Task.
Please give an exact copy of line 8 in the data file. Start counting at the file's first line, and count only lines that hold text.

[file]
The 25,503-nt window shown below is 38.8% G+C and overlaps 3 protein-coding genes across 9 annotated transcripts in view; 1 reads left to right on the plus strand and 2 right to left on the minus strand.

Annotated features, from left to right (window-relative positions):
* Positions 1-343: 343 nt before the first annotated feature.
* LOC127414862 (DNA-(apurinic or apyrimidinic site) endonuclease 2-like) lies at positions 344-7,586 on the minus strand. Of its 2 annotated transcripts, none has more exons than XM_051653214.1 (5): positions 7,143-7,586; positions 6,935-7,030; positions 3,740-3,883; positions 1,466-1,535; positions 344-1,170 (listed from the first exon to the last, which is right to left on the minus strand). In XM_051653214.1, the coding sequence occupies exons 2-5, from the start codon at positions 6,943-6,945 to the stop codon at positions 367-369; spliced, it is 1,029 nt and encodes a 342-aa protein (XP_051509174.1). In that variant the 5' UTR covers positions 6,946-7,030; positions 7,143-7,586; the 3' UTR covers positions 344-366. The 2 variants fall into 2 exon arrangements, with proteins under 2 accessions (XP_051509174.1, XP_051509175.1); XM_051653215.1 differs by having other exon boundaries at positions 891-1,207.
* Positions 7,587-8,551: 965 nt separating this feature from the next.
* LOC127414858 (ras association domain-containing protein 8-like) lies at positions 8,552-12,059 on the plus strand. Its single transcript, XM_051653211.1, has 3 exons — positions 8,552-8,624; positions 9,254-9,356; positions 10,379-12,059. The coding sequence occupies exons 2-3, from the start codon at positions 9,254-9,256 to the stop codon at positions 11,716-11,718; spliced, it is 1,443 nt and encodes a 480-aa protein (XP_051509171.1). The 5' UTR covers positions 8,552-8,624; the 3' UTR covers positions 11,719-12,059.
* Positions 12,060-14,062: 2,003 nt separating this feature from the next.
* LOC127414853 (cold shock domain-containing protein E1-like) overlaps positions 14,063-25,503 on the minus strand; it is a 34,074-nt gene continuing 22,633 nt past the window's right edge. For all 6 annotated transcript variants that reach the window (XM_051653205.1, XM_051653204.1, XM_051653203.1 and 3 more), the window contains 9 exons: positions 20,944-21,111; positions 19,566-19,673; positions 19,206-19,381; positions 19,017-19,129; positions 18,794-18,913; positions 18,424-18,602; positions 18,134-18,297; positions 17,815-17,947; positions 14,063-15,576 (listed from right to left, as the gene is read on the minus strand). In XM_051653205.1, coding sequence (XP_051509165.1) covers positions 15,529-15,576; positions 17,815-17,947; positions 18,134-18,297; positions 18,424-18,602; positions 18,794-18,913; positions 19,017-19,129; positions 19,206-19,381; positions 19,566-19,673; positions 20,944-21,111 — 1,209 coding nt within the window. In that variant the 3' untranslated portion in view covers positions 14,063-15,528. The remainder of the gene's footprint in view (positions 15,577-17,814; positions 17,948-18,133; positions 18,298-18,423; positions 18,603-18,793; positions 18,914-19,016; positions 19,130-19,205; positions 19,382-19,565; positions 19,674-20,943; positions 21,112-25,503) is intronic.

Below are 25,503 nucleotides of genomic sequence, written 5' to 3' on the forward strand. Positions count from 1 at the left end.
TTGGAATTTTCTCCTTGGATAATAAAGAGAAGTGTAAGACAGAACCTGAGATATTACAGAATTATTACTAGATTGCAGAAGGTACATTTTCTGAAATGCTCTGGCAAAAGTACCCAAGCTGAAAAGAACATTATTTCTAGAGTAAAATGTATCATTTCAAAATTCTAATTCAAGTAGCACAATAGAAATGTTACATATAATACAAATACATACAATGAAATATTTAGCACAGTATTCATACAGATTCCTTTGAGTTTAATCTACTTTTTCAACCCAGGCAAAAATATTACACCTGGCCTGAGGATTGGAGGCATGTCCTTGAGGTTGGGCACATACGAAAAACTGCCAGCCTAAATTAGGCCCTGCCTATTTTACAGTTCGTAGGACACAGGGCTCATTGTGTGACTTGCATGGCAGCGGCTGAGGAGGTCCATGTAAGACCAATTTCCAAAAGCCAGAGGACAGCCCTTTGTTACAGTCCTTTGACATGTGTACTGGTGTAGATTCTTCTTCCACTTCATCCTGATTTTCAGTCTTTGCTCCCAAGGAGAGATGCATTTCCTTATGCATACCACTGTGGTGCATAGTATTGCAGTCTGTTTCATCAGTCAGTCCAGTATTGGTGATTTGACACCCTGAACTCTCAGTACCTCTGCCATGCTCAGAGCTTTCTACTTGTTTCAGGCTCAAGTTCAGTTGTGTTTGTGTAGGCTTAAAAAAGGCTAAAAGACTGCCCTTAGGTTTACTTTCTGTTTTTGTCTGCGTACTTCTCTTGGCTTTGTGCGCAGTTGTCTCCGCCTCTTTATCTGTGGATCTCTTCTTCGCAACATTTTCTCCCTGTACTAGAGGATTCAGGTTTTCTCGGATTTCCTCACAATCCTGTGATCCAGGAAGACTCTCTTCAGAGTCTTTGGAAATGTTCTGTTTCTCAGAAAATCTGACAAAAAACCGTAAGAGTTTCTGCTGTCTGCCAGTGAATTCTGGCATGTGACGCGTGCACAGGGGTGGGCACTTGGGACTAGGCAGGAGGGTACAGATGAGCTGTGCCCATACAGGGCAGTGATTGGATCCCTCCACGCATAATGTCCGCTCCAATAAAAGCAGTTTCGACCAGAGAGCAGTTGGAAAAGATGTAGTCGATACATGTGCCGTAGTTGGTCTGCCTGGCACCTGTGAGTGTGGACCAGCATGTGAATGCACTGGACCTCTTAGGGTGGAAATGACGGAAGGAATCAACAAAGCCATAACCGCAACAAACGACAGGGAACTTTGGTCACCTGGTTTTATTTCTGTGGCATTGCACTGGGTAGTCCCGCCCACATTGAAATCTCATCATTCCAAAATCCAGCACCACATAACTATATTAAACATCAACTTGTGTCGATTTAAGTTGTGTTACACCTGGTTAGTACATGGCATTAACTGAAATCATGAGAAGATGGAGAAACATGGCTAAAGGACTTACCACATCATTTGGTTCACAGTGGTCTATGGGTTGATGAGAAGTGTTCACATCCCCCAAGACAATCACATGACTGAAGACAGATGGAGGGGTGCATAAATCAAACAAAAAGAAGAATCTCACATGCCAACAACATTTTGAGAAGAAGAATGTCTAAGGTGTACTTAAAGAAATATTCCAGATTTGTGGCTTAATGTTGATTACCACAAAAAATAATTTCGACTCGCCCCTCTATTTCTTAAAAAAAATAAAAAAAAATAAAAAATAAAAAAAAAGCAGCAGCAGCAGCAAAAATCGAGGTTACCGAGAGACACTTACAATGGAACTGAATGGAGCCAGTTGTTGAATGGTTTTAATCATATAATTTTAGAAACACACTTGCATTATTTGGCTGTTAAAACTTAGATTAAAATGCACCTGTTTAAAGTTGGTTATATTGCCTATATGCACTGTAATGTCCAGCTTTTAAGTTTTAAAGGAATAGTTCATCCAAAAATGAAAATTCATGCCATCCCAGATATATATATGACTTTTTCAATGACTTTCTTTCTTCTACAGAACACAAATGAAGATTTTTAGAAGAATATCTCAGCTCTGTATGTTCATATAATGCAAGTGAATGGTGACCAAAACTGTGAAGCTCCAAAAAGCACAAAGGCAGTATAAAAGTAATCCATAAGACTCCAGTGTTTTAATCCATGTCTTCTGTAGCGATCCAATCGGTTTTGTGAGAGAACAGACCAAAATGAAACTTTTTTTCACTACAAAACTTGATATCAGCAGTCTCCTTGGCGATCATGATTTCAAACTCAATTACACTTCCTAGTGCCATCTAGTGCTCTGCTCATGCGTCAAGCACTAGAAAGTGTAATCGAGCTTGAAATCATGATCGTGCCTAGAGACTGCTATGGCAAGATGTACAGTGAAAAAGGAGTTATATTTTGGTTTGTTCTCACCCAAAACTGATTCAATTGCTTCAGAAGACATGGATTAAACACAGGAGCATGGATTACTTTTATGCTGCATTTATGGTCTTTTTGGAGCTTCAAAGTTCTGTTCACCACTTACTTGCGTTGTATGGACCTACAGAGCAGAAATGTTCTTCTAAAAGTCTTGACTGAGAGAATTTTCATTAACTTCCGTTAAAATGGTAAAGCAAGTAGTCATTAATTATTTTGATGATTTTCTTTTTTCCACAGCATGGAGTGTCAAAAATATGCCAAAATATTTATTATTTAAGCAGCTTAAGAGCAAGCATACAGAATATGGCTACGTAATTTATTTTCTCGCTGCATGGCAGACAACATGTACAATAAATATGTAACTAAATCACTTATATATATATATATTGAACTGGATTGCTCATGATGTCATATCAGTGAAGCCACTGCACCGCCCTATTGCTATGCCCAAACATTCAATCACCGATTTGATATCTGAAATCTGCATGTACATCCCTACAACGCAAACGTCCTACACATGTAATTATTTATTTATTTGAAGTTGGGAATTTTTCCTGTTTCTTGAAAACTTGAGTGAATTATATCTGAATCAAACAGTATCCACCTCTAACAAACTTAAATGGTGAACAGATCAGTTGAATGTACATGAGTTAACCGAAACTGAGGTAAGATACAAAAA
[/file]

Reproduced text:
* LOC127414853 (cold shock domain-containing protein E1-like) overlaps positions 14,063-25,503 on the minus strand; it is a 34,074-nt gene continuing 22,633 nt past the window's right edge. For all 6 annotated transcript variants that reach the window (XM_051653205.1, XM_051653204.1, XM_051653203.1 and 3 more), the window contains 9 exons: positions 20,944-21,111; positions 19,566-19,673; positions 19,206-19,381; positions 19,017-19,129; positions 18,794-18,913; positions 18,424-18,602; positions 18,134-18,297; positions 17,815-17,947; positions 14,063-15,576 (listed from right to left, as the gene is read on the minus strand). In XM_051653205.1, coding sequence (XP_051509165.1) covers positions 15,529-15,576; positions 17,815-17,947; positions 18,134-18,297; positions 18,424-18,602; positions 18,794-18,913; positions 19,017-19,129; positions 19,206-19,381; positions 19,566-19,673; positions 20,944-21,111 — 1,209 coding nt within the window. In that variant the 3' untranslated portion in view covers positions 14,063-15,528. The remainder of the gene's footprint in view (positions 15,577-17,814; positions 17,948-18,133; positions 18,298-18,423; positions 18,603-18,793; positions 18,914-19,016; positions 19,130-19,205; positions 19,382-19,565; positions 19,674-20,943; positions 21,112-25,503) is intronic.